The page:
Sunday, November 6, 2011

Why Use Magnitude and Phase Plots?

presented by sri vastav with Matlab illusion.
The previous document made the case that the study of sinusoidal inputs is important, and showed how phasor representations of the input and the system transfer function can be used to easily determine system output.  This document will explain why the standard way of representing the transfer function is with two plots: magnitude vs. frequency and phase vs. frequency.  At the bottom of this page there is an animation to help develop an intuitive understanding of the concepts describe in this page.
The difficulty in representing the transfer function comes about because we need to plot a complex number, H(s) or H(), as a function of frequency.  Consider the transfer function
First Order Low Pass
To graph this, the most straightforward way (with a computer) might be to plot the value of H(s) as the frequency changes.  This yields the blue line in the three-dimensional plot shown below.
Plot showing real and imaginary in 3D.
It would obviously be hard to get accurate information about the real and imaginary parts of H(s) from such a plot.  It is easier if we plot the real and imaginary parts as a function of frequency (the red and green projections of the blue line).  Clearly, in this case, two 2-dimensional graphs (one for real and one for imaginary) are superior to a single 3-dimensional graph.
However, in the last document we showed that to easily determine the output given the input, we would like to have the transfer function in phasor notation.  This means that we should make a plot of magnitude and phase.  Again, we could make a single 3-dimensional plot (the blue line), but it would be easier to interpret the results if we make two 2-dimensional plots (the magenta and cyan lines).
Real and Imaginary parts in 3D
To clarify further, lets make separate plots of the magnitude and phase.
Magnitude and Phase, Linear Plot
Note:  Standard Bode plots are logarithmic on the frequency axis, and plot the magnitude in dB's (deciBels).  We'll explore that in the next installment.
Consider the examples from the previous document
Example 1
Example 1 Equation
and the transfer function evaluates to
The output is just the product of the input and the transfer function (evaluated as phasors)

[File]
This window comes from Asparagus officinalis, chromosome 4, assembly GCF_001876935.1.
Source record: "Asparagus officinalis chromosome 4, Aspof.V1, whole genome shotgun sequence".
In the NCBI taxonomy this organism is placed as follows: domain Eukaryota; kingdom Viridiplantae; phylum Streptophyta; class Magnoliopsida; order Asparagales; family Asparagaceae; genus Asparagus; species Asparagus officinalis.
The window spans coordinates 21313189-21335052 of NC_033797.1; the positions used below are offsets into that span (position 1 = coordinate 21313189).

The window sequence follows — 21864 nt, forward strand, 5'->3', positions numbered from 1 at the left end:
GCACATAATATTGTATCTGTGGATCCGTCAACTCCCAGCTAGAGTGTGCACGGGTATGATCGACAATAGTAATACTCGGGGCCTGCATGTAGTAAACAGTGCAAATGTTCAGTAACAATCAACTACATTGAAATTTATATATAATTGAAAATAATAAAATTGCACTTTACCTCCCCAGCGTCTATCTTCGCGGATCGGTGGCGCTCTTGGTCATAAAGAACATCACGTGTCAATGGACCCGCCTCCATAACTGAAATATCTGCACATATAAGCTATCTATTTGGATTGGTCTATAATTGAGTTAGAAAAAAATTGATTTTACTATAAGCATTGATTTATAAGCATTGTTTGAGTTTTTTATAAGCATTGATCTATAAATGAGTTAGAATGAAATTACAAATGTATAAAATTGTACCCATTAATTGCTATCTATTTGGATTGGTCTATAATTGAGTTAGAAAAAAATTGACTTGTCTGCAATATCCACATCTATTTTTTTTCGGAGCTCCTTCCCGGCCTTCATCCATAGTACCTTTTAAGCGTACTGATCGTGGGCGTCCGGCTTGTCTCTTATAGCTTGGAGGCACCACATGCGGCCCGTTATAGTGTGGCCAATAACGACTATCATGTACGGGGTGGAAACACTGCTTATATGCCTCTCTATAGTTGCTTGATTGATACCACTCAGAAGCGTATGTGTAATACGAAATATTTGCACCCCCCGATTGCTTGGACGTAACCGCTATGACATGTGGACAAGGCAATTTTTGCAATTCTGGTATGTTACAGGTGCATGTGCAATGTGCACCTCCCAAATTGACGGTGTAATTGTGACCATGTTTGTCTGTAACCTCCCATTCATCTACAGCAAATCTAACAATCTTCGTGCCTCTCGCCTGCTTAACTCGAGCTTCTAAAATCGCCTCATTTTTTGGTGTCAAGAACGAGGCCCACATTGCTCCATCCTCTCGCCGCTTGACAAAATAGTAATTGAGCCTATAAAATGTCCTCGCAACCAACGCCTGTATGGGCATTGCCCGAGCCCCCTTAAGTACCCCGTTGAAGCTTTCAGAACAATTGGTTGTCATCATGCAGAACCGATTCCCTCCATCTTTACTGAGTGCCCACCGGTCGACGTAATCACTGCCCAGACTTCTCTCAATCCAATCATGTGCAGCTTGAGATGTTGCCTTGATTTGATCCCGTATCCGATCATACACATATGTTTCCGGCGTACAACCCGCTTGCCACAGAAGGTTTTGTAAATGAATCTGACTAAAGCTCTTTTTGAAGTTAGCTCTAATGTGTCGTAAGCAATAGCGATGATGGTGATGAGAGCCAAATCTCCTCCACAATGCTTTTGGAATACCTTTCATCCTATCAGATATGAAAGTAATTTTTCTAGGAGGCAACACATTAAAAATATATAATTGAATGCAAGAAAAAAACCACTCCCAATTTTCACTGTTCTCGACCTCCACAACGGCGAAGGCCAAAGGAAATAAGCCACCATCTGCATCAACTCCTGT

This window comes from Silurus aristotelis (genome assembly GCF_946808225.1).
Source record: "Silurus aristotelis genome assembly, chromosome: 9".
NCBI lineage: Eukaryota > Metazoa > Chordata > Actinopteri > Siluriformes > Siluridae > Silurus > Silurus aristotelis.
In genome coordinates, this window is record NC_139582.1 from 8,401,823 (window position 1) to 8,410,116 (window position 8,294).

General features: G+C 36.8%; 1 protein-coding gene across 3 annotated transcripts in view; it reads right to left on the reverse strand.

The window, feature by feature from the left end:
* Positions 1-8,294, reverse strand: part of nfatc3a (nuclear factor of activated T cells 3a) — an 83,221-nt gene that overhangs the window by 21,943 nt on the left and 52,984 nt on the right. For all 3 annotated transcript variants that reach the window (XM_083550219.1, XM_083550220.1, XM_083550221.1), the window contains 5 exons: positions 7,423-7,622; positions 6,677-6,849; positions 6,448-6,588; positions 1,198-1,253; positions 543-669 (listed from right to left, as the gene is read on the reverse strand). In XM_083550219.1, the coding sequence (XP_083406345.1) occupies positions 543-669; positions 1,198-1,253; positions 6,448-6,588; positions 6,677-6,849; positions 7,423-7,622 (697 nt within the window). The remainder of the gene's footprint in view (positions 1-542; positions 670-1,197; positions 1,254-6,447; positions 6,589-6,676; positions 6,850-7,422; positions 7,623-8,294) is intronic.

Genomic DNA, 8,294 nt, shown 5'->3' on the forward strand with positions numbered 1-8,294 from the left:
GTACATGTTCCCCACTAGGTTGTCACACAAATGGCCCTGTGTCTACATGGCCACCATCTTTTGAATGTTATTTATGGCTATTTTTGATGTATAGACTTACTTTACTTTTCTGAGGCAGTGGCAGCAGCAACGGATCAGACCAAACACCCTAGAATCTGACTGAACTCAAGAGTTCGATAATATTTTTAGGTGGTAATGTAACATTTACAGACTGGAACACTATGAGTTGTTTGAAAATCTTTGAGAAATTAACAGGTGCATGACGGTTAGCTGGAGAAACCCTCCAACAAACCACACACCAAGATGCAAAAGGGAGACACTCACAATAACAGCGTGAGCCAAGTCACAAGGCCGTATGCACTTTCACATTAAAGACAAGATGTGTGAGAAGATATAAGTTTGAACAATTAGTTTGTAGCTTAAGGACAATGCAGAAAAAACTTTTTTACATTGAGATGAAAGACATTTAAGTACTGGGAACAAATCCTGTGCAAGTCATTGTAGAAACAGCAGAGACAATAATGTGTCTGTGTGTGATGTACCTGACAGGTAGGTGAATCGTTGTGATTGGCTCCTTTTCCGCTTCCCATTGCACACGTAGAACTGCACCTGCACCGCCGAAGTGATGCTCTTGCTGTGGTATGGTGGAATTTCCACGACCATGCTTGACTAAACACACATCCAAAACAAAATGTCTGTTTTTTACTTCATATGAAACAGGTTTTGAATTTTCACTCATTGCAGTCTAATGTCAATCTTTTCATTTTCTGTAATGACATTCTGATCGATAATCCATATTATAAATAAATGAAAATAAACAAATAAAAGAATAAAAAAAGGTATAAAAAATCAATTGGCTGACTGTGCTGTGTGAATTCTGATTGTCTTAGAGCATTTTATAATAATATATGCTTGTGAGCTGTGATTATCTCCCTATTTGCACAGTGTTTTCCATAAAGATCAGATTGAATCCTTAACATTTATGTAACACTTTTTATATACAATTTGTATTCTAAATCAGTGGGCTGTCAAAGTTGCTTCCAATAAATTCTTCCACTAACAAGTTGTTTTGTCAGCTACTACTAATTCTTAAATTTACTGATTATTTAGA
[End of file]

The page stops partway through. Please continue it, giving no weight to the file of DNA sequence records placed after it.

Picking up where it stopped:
Note that Vo has an amplitude of 0.95 and lags Vi by 72°.
Example 2
Change input phase
Equation for Example 2
Both input and output have shifted 40° from those in Example 1.
Example 3
Change input frequency
Equation for Example 3
Frequency has changed, magnitude of output has increased, but phase lag has decreased (to 45°).
Example 4
Cosine input (i.e, a change of phase).
Equation for Example 4
The magnitude and phase plots determine the phasor representation of the transfer function at any frequency.  On the graphs below we can see that at 10 rad/sec the phasor representation of the transfer function has a magnitude of 0.707 and a phase of -45°.  This means that at 10 rad/sec the magnitude of the output will be 0.707 times the magnitude of the input and the output will lag the input by 45°.
Magnitude and Phase, with example
Key Concept: The frequency response is shown with two plots, one for magnitude and one for phase.
The frequency response of a system is presented as two graphs: one showing magnitude and one showing phase. The phasor representation of the transfer function can then be easily determined at any frequency.  The magnitude of the output is the magnitude of the phasor representation of the transfer function (at a given frequency) multiplied by the magnitude of the input.  The phase of the output is the phase of the transfer function added to the phase of the input.

An animation

To get a more intuitive idea of what the frequency response represents, consider the system below.  (Hit start button to show animation)
For an animation of an analogous electrical system, go here.
Animation by Ames Bielenberg
The transfer function of the system is given by (with m=1, b=0.5, k=1.6, u=input to system, y=output (the position of the mass):
You can see by the animation that at low frequencies the input and output are equal, and in phase.  At intermediate frequencies the system is somewhat resonant, and the output actually gets larger than the input (but there is a growing phase lag).  As frequency increases further, the output decreases.   The outline of the peaks of the output plot is similar to the magnitude plots above (the phase plot is not obvious, but it obviously starts at 0° and then decreases - if you type "ctrl +" you can zoom in to see the phase shift).  In this case, the magnitude plot would start at one (output=input) at low frequencies, it would then increase, followed by a decrease.
Bode plots (introduced next) formalize a particular method for drawing magnitude and phase plots (as a function of frequency) associated with a given transfer function

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Regards sri vastav.